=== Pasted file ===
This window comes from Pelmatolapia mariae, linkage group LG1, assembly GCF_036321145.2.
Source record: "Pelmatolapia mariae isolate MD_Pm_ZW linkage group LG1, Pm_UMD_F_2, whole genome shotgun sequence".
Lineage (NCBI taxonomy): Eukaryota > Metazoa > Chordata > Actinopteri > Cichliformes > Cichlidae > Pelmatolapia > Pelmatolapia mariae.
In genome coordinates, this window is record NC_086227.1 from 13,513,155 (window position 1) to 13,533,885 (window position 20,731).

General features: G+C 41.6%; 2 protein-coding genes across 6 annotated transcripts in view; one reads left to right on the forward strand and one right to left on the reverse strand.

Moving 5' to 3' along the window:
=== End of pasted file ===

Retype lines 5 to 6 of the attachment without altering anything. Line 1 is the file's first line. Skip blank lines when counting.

General features: G+C 41.6%; 2 protein-coding genes across 6 annotated transcripts in view; one reads left to right on the forward strand and one right to left on the reverse strand.

Moving 5' to 3' along the window: